🌠 Delighted to be hosting the first stop on this blog tour on Publication Day 🌠
|The Dome Press|
2 April 2020
My thanks to the publishers and the author for my invitation to be part of this tour
and their kind permission to share an extract from The Last Crossing
Tony, Hugh and Karen thought they’d seen the last of each other thirty years ago. Half a lifetime has passed and memories have been buried. But when they are asked to reunite - to lay ghosts to rest for the good of the future - they all have their own reasons to agree. As they take the ferry from Northern Ireland to Scotland the past is brought in to terrible focus - some things are impossible to leave behind.
In The Last Crossing memory is unreliable, truth shifts and slips and the lingering legacy of the Troubles threatens the present once again.
✯ Here's a tantalising extract from The Last Crossing ✯
Martin Kelly cried for his mother before he died.
His face was glazed with tears, his mouth a grotesque O as first he pleaded for his life and, when it became clear that they would not listen to him, called for his mother. Stripped naked, he knelt in the grave they had already dug for him. The light of the torch Tony held caught the shiny skin of the scar on his lower abdomen where he’d had his appendix out, standing out against the lividity of the bruising he carried there, his phallus shrivelled amongst the dark of his pubis, at the outer edges of the glare.
Tony had wanted to cover him up, give him his coat to offer him some dignity, but Hugh had refused. He was aware of Karen next to him, her breathing quick and shallow as she watched the black plastic bag of Martin’s clothes, which they had stripped from him, twisted in her grip.
Martin held out his bound hands in supplication, looking from one face to the next. ‘It wasn’t me,’ he said. ‘I didn’t do it.’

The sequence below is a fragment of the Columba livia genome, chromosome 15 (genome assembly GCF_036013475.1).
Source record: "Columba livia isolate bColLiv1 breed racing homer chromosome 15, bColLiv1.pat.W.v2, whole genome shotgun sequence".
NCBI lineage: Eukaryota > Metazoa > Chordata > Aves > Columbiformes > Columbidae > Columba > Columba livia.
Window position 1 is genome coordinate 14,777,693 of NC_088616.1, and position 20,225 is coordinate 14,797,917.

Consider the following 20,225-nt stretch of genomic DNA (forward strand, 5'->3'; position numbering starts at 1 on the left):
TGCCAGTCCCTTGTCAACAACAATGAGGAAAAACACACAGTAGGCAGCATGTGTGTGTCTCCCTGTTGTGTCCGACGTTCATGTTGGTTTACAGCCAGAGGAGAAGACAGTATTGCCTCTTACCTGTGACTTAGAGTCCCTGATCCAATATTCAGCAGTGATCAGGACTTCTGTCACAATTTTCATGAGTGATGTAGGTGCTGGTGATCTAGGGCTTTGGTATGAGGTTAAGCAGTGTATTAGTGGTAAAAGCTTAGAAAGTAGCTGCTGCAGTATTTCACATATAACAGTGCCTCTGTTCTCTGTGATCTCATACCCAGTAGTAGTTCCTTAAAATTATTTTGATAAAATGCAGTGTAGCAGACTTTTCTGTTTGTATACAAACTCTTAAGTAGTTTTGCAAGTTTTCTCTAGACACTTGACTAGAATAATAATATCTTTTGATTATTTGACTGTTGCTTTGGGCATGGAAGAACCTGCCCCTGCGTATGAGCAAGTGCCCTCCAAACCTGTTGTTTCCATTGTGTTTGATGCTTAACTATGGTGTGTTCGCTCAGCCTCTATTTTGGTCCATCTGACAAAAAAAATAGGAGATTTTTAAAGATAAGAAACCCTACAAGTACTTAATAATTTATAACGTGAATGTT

‘You’re a liar,’ Hugh spat.
‘I’m not,’ Martin sobbed. ‘I swear on me mother, I’m not.’
‘And you knew what would happen.’
It was then that Martin broke down, his body wracked with sobs that turned to retching. He vomited onto himself, half choking on it, the bile and saliva hanging in a lace from his chin to his chest. He made no effort to wipe it away.
‘Fuck this,’ Hugh said, moving forward, raising his pistol.
‘Tell me mother - ‘
The shot reverberated through the trees, which came instantly alive, cacophonous as a murder of crows took wing against the evening sky.
Martin twisted with the shot, his body thudding against the edge of the grave they had dug. Hugh moved across and, with his toe, pushed him down into the gaping space, before firing three more shots in quick succession, each one momentarily illuminating the still white body where it lay, the red wounds flowering as the blood unfurled with each shot.
‘Get those clothes burned,’ Hugh ordered, glancing at Karen. ‘You,’ he added, looking at Tony, ‘grab a spade and get shovelling.’
© Brian McGilloway
About the Author
Brian McGilloway is the New York Times bestselling author of the critically acclaimed Inspector Benedict Devlin and DS Lucy Black series.
He was born in Derry, Northern Ireland in 1974. After studying English at Queen’s University, Belfast, he took up a teaching position in St Columb’s College in Derry, where he was Head of English until 2013. He currently teaches in Holy Cross College, Strabane.
Brian’s work has been nominated for, and won, many awards, including Borderlands (shortlisted for the CWA New Blood Dagger), Gallows Lane (shortlisted for both the 2009 Irish Book Awards / Ireland AM Crime Novel of the Year and Theakston’s Old Peculier Crime Novel of the Year Award 2010), and Little Girl Lost (winner of the University of Ulster’s McCrea Literary Award 2011).
In 2014, Brian won BBC NI’s Tony Doyle Award for his screenplay, Little Emperors, an award which saw him become Writer In Residence with BBC NI
Brian lives near the Irish borderlands with his wife, daughter and three sons.